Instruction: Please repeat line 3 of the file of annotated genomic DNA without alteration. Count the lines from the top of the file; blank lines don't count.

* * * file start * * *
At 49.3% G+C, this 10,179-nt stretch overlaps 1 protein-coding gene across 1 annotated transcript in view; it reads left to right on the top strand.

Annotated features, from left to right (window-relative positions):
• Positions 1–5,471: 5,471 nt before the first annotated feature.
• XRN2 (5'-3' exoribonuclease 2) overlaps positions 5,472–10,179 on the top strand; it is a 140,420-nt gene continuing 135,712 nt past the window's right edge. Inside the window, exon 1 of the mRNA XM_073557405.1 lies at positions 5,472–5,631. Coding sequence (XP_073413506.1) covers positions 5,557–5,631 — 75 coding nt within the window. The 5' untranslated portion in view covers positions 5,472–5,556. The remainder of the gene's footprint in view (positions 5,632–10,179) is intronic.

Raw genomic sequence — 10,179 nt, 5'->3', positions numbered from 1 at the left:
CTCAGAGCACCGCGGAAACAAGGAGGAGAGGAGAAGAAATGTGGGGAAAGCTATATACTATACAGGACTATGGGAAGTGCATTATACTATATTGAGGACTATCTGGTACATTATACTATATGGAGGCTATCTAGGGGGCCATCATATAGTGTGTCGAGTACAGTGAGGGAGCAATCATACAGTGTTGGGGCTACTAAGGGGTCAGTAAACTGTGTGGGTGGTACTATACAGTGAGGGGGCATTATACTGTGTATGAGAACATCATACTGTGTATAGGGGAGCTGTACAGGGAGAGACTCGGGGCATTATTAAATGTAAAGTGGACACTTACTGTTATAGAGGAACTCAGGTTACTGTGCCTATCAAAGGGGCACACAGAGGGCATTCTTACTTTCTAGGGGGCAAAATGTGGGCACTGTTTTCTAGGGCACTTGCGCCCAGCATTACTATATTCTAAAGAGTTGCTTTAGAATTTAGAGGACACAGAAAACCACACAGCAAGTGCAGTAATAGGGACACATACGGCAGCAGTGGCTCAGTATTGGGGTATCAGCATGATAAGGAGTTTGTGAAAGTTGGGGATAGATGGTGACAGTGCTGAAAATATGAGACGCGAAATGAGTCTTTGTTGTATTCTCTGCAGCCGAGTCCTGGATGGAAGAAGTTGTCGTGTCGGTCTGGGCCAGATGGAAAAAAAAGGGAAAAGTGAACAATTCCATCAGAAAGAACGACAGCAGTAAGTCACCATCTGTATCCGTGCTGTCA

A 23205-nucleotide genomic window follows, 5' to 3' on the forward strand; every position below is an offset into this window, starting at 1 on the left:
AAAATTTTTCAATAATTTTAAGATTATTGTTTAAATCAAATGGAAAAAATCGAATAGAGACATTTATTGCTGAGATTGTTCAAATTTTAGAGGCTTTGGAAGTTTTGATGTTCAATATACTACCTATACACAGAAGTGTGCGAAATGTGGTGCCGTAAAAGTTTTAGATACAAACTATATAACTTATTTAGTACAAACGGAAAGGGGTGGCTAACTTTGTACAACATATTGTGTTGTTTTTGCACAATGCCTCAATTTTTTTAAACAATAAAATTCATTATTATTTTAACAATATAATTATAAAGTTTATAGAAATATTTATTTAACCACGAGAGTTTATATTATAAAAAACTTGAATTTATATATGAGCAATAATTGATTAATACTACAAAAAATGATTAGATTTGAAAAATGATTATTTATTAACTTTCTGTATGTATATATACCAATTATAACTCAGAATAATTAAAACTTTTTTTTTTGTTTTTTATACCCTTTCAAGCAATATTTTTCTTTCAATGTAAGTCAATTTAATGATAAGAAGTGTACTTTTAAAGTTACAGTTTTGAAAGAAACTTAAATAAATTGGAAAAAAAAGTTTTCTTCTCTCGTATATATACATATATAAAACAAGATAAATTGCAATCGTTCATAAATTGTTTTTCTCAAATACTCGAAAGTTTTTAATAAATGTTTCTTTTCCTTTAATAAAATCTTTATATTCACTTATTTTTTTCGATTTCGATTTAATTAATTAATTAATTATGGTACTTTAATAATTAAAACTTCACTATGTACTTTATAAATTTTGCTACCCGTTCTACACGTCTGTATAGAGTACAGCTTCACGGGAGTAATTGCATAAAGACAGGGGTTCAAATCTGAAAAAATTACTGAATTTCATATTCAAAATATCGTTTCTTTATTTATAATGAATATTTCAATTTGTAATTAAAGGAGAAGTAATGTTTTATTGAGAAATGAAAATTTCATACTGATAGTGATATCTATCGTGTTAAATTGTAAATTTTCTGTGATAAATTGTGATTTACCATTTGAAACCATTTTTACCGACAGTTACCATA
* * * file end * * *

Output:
• Positions 1–5,471: 5,471 nt before the first annotated feature.